John Cooper sold wedding ring days after Dixons killed
A man accused of shooting dead a couple on holiday in Pembrokeshire has told a jury he sold a wedding ring to a jeweller days after they were killed.
But John Cooper, 66, told Swansea Crown Court it did not belong to Peter Dixon.
The bodies of Mr Dixon and his wife Gwenda were found on the county's coastal path on 5 July 1989, the same day Mr Cooper sold the ring.
Mr Cooper denies killing them and brother and sister Richard and Helen Thomas at their home in 1985.
He also denies rape, indecent assault and the attempted robbery of five teenagers near the Mount Estate in Milford Haven in March 1996.
Earlier in the trial the jury heard police have never found Mr Dixon's wedding ring.
Mrs and Mrs Dixon, from Oxfordshire, were shot while they were walking near Little Haven, on the last day of their holiday.
Giving evidence for a third day Mr Cooper was shown a receipt for the ring he sold to jeweller Raymond Smith in Pembroke for £25.
He agreed the signature on the paperwork was his.
Prosecuting barrister Gerard Elias QC said: "The ring you sold to Mr Smith was the ring you had taken from Peter Dixon?"
Mr Cooper replied: "That's not true."
Mr Elias also questioned Mr Cooper about the death of the Thomases at their home at Skoveston Park on 22 December 1985.
Both were shot and their house was set on fire.
The barrister said when Mr Cooper was questioned by police in 1998 about the killings initially he told officers he had never visited the property but later said he had been there on occasions.
"Was it because you were trying to distance yourself from that place because you knew what you had done there?" he asked.
The defendant replied: "It was hard to recall it because they were fleeting visits."
Mr Elias also returned to Mr Cooper's conviction for 30 burglaries and an armed robbery in 1998.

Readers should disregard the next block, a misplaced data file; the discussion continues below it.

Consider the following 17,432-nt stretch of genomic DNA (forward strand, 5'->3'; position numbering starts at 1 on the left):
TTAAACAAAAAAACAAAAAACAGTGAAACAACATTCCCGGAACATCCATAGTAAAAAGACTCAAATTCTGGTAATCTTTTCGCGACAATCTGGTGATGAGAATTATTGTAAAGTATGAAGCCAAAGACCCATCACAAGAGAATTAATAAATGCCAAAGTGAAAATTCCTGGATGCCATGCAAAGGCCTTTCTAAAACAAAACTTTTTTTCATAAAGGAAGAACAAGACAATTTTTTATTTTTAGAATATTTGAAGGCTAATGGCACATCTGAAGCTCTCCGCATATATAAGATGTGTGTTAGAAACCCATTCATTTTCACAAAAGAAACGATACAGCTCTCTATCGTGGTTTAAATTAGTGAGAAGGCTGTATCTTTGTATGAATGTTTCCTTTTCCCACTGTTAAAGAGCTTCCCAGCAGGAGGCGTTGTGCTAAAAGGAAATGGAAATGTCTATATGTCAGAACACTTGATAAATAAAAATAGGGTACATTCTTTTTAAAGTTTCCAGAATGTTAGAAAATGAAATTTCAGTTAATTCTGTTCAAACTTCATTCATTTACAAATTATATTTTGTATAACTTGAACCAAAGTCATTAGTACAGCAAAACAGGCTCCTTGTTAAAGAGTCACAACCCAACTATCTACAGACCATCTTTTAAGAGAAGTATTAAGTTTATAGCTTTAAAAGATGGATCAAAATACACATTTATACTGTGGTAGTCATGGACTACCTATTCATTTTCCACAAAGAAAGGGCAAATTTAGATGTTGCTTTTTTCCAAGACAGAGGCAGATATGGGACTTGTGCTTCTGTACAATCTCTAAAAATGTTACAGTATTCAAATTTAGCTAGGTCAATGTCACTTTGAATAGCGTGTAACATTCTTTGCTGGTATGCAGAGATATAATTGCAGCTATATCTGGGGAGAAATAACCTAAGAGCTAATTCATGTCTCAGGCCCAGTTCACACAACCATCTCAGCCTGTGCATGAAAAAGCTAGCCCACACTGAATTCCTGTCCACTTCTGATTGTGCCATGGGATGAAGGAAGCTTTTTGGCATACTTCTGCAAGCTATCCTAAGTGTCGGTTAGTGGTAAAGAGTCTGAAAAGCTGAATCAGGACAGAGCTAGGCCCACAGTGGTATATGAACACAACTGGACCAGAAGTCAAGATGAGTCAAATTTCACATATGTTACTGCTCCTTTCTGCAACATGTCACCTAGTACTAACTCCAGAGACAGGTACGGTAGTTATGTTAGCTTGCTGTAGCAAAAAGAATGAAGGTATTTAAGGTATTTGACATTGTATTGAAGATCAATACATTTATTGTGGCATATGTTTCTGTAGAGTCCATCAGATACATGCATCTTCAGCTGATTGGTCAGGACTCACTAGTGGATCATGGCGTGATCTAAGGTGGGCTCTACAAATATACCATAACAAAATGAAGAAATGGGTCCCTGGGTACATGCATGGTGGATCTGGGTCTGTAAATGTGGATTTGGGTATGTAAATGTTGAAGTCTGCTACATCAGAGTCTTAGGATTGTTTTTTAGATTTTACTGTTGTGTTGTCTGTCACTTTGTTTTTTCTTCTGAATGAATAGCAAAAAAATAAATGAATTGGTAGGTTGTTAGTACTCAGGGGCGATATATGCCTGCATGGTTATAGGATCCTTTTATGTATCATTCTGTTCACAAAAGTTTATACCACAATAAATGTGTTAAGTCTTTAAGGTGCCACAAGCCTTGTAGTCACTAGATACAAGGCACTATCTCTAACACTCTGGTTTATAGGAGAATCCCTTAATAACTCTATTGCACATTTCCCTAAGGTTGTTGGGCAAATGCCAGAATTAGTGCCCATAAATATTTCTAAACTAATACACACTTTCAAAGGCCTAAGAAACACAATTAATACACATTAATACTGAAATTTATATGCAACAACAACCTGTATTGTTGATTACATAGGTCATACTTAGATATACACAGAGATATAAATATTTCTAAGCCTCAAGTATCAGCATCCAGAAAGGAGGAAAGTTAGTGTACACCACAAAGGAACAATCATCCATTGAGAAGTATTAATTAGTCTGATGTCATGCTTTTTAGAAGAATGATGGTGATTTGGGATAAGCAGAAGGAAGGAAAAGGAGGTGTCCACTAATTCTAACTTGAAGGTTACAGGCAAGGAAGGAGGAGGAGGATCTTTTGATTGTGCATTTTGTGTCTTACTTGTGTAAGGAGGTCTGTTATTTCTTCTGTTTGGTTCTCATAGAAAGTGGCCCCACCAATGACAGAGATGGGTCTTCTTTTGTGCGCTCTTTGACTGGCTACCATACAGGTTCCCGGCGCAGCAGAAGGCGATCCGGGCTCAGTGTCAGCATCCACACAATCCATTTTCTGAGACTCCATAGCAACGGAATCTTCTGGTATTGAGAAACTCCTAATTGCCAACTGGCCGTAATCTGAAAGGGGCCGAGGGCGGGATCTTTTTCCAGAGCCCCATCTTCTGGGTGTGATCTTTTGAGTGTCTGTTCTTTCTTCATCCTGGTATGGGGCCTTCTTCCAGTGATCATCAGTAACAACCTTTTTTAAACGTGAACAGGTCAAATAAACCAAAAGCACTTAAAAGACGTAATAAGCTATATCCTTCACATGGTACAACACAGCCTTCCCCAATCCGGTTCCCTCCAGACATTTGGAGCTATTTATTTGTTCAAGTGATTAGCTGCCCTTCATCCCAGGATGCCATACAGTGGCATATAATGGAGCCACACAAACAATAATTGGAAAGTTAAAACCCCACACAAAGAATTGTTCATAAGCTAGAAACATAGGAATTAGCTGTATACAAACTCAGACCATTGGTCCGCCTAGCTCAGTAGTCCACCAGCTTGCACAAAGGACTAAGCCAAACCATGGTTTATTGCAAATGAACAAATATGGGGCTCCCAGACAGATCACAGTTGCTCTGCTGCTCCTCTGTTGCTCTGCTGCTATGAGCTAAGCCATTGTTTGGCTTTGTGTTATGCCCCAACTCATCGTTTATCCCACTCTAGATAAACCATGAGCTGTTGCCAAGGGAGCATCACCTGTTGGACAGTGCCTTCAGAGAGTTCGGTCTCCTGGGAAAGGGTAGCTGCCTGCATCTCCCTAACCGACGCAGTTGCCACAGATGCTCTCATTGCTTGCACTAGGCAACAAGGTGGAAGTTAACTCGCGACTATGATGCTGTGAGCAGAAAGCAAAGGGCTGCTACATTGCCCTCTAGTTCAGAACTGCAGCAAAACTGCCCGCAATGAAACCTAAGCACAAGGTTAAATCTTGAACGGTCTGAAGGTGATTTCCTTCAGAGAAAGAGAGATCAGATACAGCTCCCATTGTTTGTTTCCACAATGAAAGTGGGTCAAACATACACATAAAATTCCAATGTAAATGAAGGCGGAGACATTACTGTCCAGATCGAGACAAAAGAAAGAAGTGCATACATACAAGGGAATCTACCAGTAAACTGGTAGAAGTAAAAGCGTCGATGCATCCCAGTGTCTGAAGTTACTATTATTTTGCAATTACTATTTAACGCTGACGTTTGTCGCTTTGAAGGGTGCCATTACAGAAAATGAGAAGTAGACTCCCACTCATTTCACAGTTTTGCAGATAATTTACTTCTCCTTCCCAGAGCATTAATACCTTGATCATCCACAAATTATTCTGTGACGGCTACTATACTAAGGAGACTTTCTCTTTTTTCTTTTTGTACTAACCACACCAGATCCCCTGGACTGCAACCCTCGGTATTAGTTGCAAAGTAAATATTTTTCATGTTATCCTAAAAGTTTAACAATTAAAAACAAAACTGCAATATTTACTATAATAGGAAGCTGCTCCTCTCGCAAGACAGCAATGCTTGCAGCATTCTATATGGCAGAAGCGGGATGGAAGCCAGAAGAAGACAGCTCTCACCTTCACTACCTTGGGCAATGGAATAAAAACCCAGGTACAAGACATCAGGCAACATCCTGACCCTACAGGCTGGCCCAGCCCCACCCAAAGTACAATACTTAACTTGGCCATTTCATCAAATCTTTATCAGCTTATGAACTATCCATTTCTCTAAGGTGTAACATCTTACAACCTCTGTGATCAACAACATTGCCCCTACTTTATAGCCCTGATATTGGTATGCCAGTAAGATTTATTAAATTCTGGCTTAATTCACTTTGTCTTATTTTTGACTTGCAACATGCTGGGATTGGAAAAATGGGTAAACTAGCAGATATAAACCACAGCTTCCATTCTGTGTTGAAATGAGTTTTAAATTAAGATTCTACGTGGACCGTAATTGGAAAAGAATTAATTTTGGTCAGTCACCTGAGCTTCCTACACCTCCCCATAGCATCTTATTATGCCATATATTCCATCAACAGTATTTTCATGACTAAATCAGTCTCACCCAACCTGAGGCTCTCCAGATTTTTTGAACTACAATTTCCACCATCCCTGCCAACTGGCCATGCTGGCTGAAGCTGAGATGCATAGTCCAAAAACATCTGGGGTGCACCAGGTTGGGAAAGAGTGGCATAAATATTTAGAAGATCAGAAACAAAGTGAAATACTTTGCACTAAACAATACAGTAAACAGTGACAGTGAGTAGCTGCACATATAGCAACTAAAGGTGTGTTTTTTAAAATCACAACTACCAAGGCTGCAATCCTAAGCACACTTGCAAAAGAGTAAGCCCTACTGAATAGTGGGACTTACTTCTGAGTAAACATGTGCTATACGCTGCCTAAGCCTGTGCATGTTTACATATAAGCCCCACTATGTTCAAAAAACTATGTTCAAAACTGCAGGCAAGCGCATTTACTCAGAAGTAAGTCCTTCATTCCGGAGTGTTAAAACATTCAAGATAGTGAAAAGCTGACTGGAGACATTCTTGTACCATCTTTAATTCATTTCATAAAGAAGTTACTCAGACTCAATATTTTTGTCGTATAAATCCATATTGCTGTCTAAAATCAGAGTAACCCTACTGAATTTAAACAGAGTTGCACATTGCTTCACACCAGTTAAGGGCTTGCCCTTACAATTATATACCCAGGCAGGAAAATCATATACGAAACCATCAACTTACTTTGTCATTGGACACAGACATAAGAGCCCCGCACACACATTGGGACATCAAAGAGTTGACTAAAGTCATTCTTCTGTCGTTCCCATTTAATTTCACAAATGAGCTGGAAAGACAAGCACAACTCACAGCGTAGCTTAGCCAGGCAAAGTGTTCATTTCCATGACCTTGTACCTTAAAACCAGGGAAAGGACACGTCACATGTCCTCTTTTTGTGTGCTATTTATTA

Mr Cooper again told the jury he was wrongly convicted but did tell them he bought and sold stolen goods in the mid 1990s.
A pair of gloves found in Mr Cooper's home had fibres on them that matched a fleece worn by the robber.
Fibres also linked the gloves to a cord on a shotgun recovered close to the scene of the robbery in Sardis. The gun was also found to have a trace of Mr Dixon's blood on it.
"Is it another sad and unfortunate coincidence that there are fibres on the gun used in the robbery that you were convicted of that match the gloves found in your house?" asked Mr Elias.
"I can't account for it," Mr Cooper replied. He said the gloves belonged to his son.
Mr Elias said that two of the 30 burglaries that Mr Cooper was convicted of occurred on the 10 and 23 February 1996 close to the Mount Estate.
The rape, sexual assault and attempted robberies occurred on 6 March.
Mr Elias asked: "Is it just another amazing coincidence . . . that within 10 days or so that rape should have occurred in the very area that you were carrying out burglaries?"
"I was not in that area doing burglaries," Mr Cooper replied.
The trial continues.